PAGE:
{Use of a battery charger me be needed for extended testing of the GP system to maintain appropriate battery voltage levels.}.




This thread is a work in progress, sort of a "wiki" or possibly a potential "sticky" on the subject I suppose. As additional info is posted I will edit this original post without quoted attribution for ease of future viewing. All replies will obviously be in the thread below.
Thanks in advance for any contributions.

Some questions for completing this post.
1 A short table of approximate seconds of glow time @ various temps.
2 What sensor does the GP controller use to determine temp? integral or?
3 What voltage should be reaching GP's, 9-10?
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Last edited by jga2z; 01-22-2012 at 10:25 PM.
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Old 01-20-2012, 06:12 AM   #2 (permalink)
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If the truck is plugged in it starts right off. If I let the truck sit and cold soak I have to cycle through the wait to start multiple times up to 6. The connections appear to be good. After the wait to start light goes off I do not hear the solenoid cycle through the three additional times. Could it be the solenoid? power to the solenoid? I have checked the glow plugs to ground and they appear to be good. Any ideas?
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Old 01-20-2012, 06:39 AM   #3 (permalink)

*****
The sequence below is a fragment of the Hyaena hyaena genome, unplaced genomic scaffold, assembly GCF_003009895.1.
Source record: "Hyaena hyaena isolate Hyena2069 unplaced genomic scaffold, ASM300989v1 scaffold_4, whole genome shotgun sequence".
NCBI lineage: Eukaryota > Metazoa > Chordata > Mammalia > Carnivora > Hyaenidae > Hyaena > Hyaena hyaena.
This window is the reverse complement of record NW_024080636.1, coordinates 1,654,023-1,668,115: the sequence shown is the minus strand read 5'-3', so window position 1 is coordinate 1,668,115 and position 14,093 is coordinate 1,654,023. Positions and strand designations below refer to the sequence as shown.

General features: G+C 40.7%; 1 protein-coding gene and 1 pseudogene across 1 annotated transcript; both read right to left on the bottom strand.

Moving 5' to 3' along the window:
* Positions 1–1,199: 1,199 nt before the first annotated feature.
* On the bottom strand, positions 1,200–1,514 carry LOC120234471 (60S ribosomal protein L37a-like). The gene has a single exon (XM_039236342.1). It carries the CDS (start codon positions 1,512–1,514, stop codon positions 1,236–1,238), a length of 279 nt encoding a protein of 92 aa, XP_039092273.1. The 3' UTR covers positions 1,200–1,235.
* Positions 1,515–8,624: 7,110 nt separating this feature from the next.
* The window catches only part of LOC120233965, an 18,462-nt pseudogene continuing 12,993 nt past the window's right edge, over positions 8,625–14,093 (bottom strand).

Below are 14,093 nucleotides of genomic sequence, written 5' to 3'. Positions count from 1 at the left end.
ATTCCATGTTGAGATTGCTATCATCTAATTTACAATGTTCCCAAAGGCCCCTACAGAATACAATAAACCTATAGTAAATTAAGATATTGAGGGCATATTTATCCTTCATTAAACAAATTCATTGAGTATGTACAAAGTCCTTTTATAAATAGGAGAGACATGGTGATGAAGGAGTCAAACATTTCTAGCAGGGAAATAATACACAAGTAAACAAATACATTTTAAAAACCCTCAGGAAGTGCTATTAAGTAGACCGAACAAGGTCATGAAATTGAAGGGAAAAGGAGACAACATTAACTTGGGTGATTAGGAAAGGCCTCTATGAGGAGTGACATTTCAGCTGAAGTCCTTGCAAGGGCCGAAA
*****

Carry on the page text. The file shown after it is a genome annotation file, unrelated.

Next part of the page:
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have you tested you glow plugs?
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Old 01-20-2012, 07:28 AM   #4 (permalink)
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Yes and there is continuity from the tip where the power wires hook up to ground.
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Old 01-20-2012, 09:53 AM   #5 (permalink)
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did you test the gp with an ohm meter or did you just do a continuity test.if you dont have an ohm meter you can test the gp with a test light.
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Old 01-20-2012, 10:59 AM   #6 (permalink)
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I used an ohm meter. I did not check to see what the resistance was I just looked to see that there was continuity.
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Old 01-20-2012, 02:03 PM   #7 (permalink)
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i had the same problem and it was 1 bad glow plug.i tested the gp and replaced the bad plug and it solved my problem.
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Old 01-20-2012, 02:46 PM   #8 (permalink)
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puddlejumper67
I fail to see how your post is relevant to the topic of this thread as titled as it asks a question about your particular problem and does not contribute to the basic diagnostics PROCESS topic.
If you review the original post you should find answers to all your questions thus far.